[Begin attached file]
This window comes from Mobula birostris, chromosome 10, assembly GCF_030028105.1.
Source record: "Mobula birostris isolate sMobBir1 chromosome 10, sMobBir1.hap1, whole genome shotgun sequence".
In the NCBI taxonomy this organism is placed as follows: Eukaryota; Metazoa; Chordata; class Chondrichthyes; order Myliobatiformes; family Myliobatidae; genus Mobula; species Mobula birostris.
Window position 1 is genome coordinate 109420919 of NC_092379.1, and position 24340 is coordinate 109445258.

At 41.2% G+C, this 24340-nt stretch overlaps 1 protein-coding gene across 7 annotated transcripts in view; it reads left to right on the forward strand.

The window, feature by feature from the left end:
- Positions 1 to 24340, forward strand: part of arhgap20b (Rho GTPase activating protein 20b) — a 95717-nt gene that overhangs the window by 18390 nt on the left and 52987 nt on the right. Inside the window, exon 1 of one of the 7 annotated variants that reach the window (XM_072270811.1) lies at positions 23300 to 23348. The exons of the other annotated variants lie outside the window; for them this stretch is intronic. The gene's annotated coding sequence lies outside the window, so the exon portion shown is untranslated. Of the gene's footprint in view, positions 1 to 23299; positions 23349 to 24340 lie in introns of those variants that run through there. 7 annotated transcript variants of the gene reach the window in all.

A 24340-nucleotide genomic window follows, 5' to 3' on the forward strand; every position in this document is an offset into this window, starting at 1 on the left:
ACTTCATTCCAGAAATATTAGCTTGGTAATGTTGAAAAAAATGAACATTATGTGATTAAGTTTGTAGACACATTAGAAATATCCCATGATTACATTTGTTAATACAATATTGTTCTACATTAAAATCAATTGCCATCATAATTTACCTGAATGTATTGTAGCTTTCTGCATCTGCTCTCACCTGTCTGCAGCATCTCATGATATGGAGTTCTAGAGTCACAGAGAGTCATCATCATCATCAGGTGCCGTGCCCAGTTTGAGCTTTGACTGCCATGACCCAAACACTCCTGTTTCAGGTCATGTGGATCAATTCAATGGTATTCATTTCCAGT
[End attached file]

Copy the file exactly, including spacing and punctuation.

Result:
This window comes from Mobula birostris, chromosome 10, assembly GCF_030028105.1.
Source record: "Mobula birostris isolate sMobBir1 chromosome 10, sMobBir1.hap1, whole genome shotgun sequence".
In the NCBI taxonomy this organism is placed as follows: Eukaryota; Metazoa; Chordata; class Chondrichthyes; order Myliobatiformes; family Myliobatidae; genus Mobula; species Mobula birostris.
Window position 1 is genome coordinate 109420919 of NC_092379.1, and position 24340 is coordinate 109445258.

At 41.2% G+C, this 24340-nt stretch overlaps 1 protein-coding gene across 7 annotated transcripts in view; it reads left to right on the forward strand.

The window, feature by feature from the left end:
- Positions 1 to 24340, forward strand: part of arhgap20b (Rho GTPase activating protein 20b) — a 95717-nt gene that overhangs the window by 18390 nt on the left and 52987 nt on the right. Inside the window, exon 1 of one of the 7 annotated variants that reach the window (XM_072270811.1) lies at positions 23300 to 23348. The exons of the other annotated variants lie outside the window; for them this stretch is intronic. The gene's annotated coding sequence lies outside the window, so the exon portion shown is untranslated. Of the gene's footprint in view, positions 1 to 23299; positions 23349 to 24340 lie in introns of those variants that run through there. 7 annotated transcript variants of the gene reach the window in all.

A 24340-nucleotide genomic window follows, 5' to 3' on the forward strand; every position in this document is an offset into this window, starting at 1 on the left:
ACTTCATTCCAGAAATATTAGCTTGGTAATGTTGAAAAAAATGAACATTATGTGATTAAGTTTGTAGACACATTAGAAATATCCCATGATTACATTTGTTAATACAATATTGTTCTACATTAAAATCAATTGCCATCATAATTTACCTGAATGTATTGTAGCTTTCTGCATCTGCTCTCACCTGTCTGCAGCATCTCATGATATGGAGTTCTAGAGTCACAGAGAGTCATCATCATCATCAGGTGCCGTGCCCAGTTTGAGCTTTGACTGCCATGACCCAAACACTCCTGTTTCAGGTCATGTGGATCAATTCAATGGTATTCATTTCCAGT